By Mark Gutglueck
FBI and IRS agents armed with search warrants on Tuesday morning descended upon Adelanto City Hall, the Jet Room medical marijuana dispensary and the home of Mayor Rich Kerr in furtherance of an investigation of issues relating to efforts by Kerr and some other officials to put the 35,000 population, 53-square mile desert city at the forefront of the new social and economic wave born of California’s legalization of marijuana.
Also searched was a San Bernardino law office affiliated with the Jet Room.
Tuesday’s action follows by six months the FBI’s arrest of former Adelanto City Councilman Jermaine Wright, who has been charged with bribery in connection with his efforts to capitalize on the city’s tolerance of commercial activities relating to marijuana, including its cultivation, processing, distribution and sales.
Of focus in the probe, according to reliable sources who spoke with the Sentinel, are the actions of, interactions between, or documentation and materials within the possession of individuals and entities involved directly and indirectly in governmental oversight and cannabis-related business operations and proposals in Adelanto. Included among those individuals and entities are Kerr; City Councilman John Woodard; Kerr’s wife, Misty Kerr; a nonprofit charity run by Misty Kerr which has received donations from a number of individuals seeking licensing to establish cannabis-related enterprises in Adelanto; Woodard’s real estate brokerage; former Adelanto City Attorney Julia Sylva; current Adelanto City Attorney Ruben Duran; Jesse Flores, Adelanto’s contract economic development director; Charles Rangel, Adelanto’s community development director; Public Works Supervisor Don Wappler; the Jet Room dispensary, located at 17499 Adelanto Road just south of Joshua Avenue; David Serrano, an attorney originally from Florida, and his wife, Julia Orama Serrano, who in October 2016 together purchased the Jet Room property, which in its heyday was a bar catering to airmen from the long-closed George Air Force Base; Manny Serrano, David Serrano’s brother and a principal in the High Desert Cannabis Coalition; Lisa Marie Guerra, the daughter of David Serrano and Julia Orma Serrano, to whom the Jet Room property was deeded in October 2017 for no consideration; the MJRX Corporation, which has an ownership stake in the Jet Room operation; Jimmy Previti, a principal in Frontier Enterprises and Industrial Integrity Solutions, which has established a large-scale marijuana cultivation facility in Adelanto; American Scientific Consultants, a concern that is pursuing establishing cannabis-related operations in Adelanto; C.B. Nanda, a corporate officer with American Scientific Consultants; Jerry Davis, the president of CSPA Group, a specialized marijuana-based product manufacturing concern; Lifestyle Delivery Systems Inc.; Brad Eckenweiler, the CEO of Lifestyle Delivery Systems; and Shad Boyd, who has publicly acknowledged purchasing property upon which he intends to establish a cannabis-related business after receiving a commitment from Adelanto city officials that the area in which the property he purchased is located would be rezoned to permit cannabis-related enterprises.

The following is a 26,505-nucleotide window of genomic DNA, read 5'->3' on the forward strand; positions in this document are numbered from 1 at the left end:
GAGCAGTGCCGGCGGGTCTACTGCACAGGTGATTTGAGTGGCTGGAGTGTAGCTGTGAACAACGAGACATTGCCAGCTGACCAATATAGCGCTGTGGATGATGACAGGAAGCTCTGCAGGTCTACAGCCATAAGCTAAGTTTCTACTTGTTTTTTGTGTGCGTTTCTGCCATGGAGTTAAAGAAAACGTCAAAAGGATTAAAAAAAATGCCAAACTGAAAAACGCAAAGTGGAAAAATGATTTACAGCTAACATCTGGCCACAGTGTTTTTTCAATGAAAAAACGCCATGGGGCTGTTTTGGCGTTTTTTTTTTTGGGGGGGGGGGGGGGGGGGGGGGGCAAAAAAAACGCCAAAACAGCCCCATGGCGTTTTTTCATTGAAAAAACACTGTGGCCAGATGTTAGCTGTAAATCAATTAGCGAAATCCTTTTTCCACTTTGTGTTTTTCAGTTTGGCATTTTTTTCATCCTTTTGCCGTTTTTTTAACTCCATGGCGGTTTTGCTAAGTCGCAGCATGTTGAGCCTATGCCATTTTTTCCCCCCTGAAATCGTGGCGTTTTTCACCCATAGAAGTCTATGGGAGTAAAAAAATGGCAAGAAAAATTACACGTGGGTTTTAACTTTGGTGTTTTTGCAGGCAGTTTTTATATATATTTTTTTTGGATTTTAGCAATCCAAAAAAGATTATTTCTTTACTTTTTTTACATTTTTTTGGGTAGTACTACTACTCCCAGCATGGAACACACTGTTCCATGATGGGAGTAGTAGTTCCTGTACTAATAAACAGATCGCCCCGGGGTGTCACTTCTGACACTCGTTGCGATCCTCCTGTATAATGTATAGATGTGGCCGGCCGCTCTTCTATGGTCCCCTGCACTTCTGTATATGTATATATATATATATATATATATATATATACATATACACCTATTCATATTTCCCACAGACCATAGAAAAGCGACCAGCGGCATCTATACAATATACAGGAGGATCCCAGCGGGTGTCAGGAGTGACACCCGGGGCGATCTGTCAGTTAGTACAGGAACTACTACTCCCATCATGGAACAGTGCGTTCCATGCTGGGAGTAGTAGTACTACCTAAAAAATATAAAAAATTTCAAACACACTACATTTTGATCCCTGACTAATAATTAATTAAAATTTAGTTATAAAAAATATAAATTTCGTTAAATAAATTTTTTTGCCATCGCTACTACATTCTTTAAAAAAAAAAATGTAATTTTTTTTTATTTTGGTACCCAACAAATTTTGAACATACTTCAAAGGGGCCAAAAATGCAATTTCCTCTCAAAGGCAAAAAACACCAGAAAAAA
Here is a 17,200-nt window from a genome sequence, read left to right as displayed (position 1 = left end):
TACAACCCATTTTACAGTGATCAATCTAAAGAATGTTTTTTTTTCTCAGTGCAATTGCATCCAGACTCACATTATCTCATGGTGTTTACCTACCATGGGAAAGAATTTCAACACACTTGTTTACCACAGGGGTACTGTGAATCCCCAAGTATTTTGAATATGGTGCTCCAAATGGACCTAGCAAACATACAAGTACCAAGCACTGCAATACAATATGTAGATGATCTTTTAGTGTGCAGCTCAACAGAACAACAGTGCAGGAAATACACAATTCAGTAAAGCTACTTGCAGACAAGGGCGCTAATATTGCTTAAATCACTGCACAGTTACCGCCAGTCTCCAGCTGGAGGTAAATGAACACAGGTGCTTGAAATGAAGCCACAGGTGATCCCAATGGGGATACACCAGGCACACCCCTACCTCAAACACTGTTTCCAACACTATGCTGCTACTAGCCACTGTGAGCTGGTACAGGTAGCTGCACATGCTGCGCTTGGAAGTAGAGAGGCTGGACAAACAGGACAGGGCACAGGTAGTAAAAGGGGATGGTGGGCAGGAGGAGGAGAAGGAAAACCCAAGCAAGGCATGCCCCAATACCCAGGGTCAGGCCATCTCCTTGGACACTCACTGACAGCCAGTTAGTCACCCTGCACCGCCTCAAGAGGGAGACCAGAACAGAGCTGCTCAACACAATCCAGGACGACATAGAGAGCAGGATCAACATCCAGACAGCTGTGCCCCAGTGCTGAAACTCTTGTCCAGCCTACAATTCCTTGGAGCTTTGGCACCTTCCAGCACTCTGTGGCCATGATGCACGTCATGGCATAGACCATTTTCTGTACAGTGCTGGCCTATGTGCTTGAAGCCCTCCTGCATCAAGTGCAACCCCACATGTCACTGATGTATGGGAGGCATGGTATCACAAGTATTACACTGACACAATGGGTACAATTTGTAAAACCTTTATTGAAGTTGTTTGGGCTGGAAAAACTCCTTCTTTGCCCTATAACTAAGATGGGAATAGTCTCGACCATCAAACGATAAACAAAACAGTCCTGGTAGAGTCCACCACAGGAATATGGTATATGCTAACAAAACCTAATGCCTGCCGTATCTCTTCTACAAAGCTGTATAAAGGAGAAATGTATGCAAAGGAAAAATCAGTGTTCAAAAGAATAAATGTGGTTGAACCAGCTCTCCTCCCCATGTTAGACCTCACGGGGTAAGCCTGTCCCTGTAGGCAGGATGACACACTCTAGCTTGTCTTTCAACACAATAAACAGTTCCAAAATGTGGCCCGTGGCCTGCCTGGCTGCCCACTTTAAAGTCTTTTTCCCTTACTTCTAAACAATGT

Several current or former government officials in Adelanto have been identified as having directly or indirectly provided information which served to initiate, advance or further the investigation, including former city manager Jim Hart, suspended city manager Gabriel Elliott, former city engineer and public works director Tom Thornton, who briefly served as interim city manager, former city attorney Todd Litfin, former Senior Planner Mark de Manincor, former Public Works Superintendent Nan Moore, former Senior Management Analyst Mike Borja, Conservation Specialist/Administrator Belen Cordero and Councilman Ed Camargo.
The Sentinel has learned that Jermaine Wright, who was arrested in November by the FBI and charged by the U.S. Attorney’s Office in federal court with bribery and attempted arson and has remained in federal custody ever since, was recently transferred to a holding cell at the federal correctional institution at Terminal Island. While Wright pleaded not guilty to both charges against him and is currently scheduled for trial in August, the duration of his extended stay in captivity in a circumstance that put him within easy access of the FBI suggests that over the last several months he has been cooperating with federal officials and that the FBI only recently wrung from him the last elements of his account that are of use in furthering the investigation.
Within the last week, according to a formerly high ranking Adelanto official, Kerr had evinced signs of agitation and nervousness. An unconfirmed report to the Sentinel is that Tuesday morning’s action by the IRS and FBI was triggered after agents became concerned that evidence relating to the activity under scrutiny was being disposed of.